Different Christmas

Merry Christmas to my blog visitors! This year, our Christmas is quite different. For the past 15 years, we have devoted Christmas to taking care of my Spouse’s mother. Since she passed away in May, this year sets a different tone for the holiday. What are we doing?

First of all, we are not traveling.

Between 2003, the year that Spouse’s father died and 2014, Spouse and I would drive to Pittsburgh the weekend before Christmas, pick up his mother, and bring her to our house for a week or two.

Then for the past four years, Spouse and I would drive to Pittsburgh to stay during Christmas week with his mother since her health had declined to the point of making it impossible to pick her up and bring her to our house for the holiday. Christmases in her dark, depressing house were… well, not much joy. We did the best we could.

When she was able to be at our house for Christmas, mostly, she ate. And ate. And ate. There were times when pots and pans in my kitchen would never cool.

We made homemade pasta, cookies, breads, and other treats. When mother-in-law was healthy, Spouse would take her out shopping, to church, and to see sights.

This year since M-I-L is gone, I tried hard to distract Spouse from feeling badly and missing his mother. My twin brother is visiting, so his visit provides a lot of distraction for Spouse since he loves to talk with him about all sorts of things.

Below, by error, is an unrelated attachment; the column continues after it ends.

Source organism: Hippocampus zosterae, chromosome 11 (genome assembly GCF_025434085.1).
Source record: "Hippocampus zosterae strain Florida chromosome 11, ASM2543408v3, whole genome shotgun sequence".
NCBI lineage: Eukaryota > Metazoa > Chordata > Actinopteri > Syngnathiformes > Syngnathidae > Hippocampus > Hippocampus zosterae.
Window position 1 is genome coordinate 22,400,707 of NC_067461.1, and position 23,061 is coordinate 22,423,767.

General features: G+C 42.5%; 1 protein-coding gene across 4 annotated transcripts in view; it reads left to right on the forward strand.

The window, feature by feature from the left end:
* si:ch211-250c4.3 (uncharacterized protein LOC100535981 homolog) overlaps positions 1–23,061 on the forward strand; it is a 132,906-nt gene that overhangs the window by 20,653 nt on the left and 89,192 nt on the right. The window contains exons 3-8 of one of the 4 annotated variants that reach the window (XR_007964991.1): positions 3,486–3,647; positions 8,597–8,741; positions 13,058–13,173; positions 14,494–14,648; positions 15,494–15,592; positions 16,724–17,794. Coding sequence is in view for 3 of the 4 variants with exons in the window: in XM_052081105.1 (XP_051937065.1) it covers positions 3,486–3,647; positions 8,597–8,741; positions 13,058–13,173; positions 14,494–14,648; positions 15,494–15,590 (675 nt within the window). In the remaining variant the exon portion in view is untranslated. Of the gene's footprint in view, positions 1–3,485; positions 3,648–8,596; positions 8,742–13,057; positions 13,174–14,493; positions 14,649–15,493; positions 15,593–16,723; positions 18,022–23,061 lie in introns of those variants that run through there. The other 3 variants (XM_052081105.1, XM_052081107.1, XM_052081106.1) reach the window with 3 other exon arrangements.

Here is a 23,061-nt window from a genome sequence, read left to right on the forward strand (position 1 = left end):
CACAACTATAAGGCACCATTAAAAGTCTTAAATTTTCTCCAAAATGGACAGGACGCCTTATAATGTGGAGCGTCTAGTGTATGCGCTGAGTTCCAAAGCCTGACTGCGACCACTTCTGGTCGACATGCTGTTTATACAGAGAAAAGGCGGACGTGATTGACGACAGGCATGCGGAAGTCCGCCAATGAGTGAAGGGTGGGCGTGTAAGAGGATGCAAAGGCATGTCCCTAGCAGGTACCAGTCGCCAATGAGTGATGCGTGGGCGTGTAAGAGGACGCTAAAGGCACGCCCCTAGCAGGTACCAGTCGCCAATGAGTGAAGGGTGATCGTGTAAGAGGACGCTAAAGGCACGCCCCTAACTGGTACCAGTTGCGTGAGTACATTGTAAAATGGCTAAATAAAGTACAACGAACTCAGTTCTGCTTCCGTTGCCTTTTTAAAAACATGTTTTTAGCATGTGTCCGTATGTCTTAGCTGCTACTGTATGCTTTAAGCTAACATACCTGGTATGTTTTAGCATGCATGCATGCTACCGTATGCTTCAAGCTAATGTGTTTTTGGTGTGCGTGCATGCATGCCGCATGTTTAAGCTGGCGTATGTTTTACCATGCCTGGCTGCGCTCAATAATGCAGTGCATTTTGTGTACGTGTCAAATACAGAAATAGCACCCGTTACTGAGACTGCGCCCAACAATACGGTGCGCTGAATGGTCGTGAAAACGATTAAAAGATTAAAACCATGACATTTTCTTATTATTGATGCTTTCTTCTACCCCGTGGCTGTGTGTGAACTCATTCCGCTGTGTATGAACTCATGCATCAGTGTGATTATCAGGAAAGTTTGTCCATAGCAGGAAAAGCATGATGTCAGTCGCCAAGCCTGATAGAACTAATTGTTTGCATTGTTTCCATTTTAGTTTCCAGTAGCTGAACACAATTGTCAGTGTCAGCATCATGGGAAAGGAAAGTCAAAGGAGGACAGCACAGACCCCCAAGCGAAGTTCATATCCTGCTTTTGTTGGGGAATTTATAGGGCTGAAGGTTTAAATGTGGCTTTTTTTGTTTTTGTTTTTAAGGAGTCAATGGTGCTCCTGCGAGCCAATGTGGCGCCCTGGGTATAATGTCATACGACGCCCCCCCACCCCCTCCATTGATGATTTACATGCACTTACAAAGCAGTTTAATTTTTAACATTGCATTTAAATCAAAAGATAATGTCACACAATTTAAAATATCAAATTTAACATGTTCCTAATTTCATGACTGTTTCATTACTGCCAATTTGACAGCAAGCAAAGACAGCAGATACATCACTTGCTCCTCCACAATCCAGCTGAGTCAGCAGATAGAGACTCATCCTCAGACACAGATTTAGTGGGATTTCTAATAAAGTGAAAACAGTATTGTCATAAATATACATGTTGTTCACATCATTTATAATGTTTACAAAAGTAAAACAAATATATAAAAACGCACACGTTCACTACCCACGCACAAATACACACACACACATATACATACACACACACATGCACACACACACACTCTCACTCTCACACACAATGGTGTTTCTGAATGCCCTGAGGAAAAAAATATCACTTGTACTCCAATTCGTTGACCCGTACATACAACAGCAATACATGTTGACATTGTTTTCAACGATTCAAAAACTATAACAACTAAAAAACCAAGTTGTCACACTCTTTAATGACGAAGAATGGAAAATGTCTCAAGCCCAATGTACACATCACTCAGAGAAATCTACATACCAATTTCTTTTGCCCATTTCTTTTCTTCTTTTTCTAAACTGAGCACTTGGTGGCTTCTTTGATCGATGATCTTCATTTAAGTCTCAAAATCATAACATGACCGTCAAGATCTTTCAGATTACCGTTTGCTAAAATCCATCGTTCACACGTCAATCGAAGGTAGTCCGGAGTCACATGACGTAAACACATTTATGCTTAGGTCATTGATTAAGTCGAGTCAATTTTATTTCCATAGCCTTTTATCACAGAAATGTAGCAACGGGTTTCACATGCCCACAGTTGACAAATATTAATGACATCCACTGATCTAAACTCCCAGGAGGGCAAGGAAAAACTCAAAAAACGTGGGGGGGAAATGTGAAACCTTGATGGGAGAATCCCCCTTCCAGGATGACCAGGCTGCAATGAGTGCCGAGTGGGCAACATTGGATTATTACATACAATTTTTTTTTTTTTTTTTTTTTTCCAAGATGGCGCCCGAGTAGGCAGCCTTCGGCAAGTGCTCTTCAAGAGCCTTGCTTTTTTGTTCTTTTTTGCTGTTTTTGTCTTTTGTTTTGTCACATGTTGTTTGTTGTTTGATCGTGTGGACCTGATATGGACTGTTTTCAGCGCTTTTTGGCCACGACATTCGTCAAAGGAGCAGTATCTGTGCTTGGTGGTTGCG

Last night (Christmas Eve), I invited a few senior pals over to join my brother, his wife, and Spouse for la festa di sette pesci (Feast of the Seven Fishes), a traditional Italian meal served on Christmas Eve.

That meal is a LOT of work to prepare, but brother and I had a lot of fun cooking together. It’s been a long long time since we’ve done that.

Before diving into the meal, brother said a heartfelt prayer, remembering M-I-L, which brought a few tears to Spouse’s eyes.

Whilst enjoying our meal, the doorbell rang and there was commotion on the lawn — 17 senior pals came over to sing Christmas carols. We sang, laughed, and invited them in to share treats that they brought. Great timing — we had finished the main meal and it was time for dessert!

I love my community and being a part of what makes it my home. I know Spouse appreciates that, also.

Brother was not surprised in the least. He knows how connected I am in this vibrant community where I have served, built our house, and lived my entire life.

Whatever you do, whatever you believe (or not) — share in the peace and joy that the holiday season brings. Have faith and believe as I do. Good things happen when there are good people in your life.

As Clarence said to George in It’s a Wonderful Life, “No man is a failure who has friends.”

Life is short: cherish family, friends, and community.

1 thought on “Different Christmas

  1. A blessed happy Christmas to you, my dear (and one of my best) friend. You bring much joy into my life each day. Love you, buddy.

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